Sex: Brokeback Marriage

You are a happily married wife and mother when suddenly you find yourself attracted to … another woman? It happens more often than you think, which is why one Chestnut Hill therapist is busier than ever

AS SHE HEADED east on the Schuylkill, Dana* couldn’t stop her hands from shaking on the wheel. I can’t afford a setback, she thought. Every step forward had been such a huge undertaking. She flipped on the car radio to calm herself. George Michael’s baritone was crooning: “I gotta have faith, faith, faith … ” Thanks, God, you’re really having fun with me here. Dana hadn’t told a soul where she was going, and navigating the Expressway on a dark Friday night made it feel like a secret mission.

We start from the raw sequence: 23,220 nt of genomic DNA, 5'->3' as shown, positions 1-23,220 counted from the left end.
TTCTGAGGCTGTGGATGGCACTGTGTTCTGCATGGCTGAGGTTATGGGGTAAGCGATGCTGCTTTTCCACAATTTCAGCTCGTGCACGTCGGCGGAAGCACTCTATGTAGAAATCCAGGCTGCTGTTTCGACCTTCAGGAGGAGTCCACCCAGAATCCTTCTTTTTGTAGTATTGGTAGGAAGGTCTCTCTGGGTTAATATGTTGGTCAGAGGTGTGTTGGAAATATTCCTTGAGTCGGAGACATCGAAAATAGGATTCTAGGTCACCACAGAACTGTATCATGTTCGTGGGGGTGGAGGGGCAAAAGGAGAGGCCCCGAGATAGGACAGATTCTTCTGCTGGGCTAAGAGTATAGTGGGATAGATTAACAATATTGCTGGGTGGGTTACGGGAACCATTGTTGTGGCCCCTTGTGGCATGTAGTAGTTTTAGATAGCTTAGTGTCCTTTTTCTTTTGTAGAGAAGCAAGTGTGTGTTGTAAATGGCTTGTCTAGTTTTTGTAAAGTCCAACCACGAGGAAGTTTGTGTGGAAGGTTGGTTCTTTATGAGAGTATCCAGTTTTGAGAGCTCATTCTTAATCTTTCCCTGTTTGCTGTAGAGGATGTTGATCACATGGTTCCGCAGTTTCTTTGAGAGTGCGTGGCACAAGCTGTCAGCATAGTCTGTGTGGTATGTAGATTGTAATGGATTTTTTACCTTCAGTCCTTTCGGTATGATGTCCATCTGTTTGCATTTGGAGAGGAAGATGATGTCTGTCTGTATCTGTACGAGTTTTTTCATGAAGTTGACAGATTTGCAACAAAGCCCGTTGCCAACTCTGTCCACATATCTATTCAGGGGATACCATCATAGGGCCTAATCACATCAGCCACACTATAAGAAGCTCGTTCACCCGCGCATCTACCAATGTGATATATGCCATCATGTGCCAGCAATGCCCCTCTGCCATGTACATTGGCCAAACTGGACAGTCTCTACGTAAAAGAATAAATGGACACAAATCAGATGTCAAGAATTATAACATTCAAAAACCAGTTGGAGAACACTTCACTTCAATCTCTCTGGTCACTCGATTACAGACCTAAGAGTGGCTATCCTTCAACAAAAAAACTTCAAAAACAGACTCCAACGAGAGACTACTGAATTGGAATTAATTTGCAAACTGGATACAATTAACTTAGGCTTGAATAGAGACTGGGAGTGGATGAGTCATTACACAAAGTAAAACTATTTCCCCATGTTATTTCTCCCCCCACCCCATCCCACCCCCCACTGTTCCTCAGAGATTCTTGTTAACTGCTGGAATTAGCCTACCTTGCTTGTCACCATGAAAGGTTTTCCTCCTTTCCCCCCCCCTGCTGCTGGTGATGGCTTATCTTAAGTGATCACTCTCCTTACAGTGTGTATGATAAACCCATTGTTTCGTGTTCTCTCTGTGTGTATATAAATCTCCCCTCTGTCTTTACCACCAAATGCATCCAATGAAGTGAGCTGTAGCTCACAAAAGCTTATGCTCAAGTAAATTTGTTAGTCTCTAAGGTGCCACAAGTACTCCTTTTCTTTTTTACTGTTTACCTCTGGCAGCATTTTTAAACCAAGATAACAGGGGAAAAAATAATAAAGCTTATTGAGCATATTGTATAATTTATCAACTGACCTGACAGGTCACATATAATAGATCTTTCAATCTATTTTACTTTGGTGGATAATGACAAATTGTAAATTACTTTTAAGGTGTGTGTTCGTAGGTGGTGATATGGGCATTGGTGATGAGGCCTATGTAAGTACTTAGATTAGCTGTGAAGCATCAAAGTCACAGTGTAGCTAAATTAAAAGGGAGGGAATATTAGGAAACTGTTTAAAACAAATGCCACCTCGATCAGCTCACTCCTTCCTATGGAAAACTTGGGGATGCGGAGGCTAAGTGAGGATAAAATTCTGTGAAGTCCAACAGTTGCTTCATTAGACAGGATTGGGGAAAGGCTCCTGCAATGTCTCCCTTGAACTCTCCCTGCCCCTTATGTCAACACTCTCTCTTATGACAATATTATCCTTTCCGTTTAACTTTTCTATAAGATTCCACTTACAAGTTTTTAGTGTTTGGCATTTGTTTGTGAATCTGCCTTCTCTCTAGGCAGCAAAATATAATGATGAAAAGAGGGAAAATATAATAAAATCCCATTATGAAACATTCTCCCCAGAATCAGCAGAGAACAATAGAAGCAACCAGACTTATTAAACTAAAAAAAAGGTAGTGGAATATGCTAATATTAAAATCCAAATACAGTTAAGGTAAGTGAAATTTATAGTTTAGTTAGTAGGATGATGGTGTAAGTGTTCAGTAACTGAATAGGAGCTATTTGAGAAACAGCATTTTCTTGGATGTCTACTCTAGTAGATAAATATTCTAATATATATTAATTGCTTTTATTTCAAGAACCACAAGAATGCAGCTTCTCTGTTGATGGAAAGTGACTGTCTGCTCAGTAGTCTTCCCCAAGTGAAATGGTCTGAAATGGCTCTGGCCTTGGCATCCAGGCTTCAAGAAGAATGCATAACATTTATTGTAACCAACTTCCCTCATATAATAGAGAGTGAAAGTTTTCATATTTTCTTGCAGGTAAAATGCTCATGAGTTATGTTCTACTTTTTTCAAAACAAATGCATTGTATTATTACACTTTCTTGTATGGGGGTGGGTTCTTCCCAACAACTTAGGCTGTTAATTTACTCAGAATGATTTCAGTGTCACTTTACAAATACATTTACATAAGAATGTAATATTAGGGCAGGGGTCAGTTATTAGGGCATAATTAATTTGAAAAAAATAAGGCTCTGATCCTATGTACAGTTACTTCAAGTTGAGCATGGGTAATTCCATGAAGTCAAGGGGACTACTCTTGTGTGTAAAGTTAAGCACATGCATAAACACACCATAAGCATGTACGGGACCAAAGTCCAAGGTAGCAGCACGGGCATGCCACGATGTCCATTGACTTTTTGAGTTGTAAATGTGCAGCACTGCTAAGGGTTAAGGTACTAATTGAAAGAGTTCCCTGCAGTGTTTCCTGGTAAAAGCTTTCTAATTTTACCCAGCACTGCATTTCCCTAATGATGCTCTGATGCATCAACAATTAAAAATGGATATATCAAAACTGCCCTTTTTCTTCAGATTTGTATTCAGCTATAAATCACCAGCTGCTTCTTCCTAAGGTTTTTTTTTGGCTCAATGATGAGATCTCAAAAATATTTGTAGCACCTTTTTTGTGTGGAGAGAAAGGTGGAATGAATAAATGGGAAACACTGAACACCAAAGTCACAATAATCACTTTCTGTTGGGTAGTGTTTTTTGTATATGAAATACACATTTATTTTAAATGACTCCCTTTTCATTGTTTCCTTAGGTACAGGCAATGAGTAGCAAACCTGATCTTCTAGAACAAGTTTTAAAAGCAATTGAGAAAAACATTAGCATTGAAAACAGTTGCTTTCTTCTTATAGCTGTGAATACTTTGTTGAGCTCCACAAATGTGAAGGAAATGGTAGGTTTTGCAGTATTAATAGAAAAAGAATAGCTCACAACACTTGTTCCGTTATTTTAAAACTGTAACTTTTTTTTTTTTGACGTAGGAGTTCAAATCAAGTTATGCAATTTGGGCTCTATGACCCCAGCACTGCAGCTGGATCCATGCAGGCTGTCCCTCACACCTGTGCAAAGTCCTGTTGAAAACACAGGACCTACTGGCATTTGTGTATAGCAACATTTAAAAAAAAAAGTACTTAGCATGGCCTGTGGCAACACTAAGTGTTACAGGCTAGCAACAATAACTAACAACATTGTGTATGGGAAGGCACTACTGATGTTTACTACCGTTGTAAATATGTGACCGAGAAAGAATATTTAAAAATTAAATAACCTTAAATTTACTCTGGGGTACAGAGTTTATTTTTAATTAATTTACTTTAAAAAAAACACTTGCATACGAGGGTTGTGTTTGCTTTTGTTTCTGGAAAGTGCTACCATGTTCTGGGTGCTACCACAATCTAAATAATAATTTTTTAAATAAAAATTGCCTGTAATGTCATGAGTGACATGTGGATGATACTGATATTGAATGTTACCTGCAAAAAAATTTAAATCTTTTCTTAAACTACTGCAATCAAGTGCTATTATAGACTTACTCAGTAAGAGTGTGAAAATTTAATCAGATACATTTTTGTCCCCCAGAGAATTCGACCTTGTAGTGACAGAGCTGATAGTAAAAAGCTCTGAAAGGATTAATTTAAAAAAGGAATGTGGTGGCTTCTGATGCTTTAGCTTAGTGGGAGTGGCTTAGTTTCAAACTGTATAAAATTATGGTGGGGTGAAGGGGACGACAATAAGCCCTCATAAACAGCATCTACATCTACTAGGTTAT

[sidebar]The journey had begun five years earlier, after Dana turned 40. She found herself feeling strangely attracted to a female co-worker at the store she managed. The way they laughed so easily together, the way the woman affectionately touched Dana as she talked, flooded her with strange sensations. What is wrong with me? she thought. Am I crazy? I love my husband. I love my kids. I love my life. What is this? She’d never looked at a woman that way. She’d married a man she was madly in love with — a law-enforcement officer who had brought her breakfast in bed every day of their 15-year marriage. They’d had kids, bought the house of their dreams — a three-bedroom colonial on a peaceful tree-lined street in Yardley — joined a Catholic church, attended PTA meetings, and fallen neatly into the framework of their small community.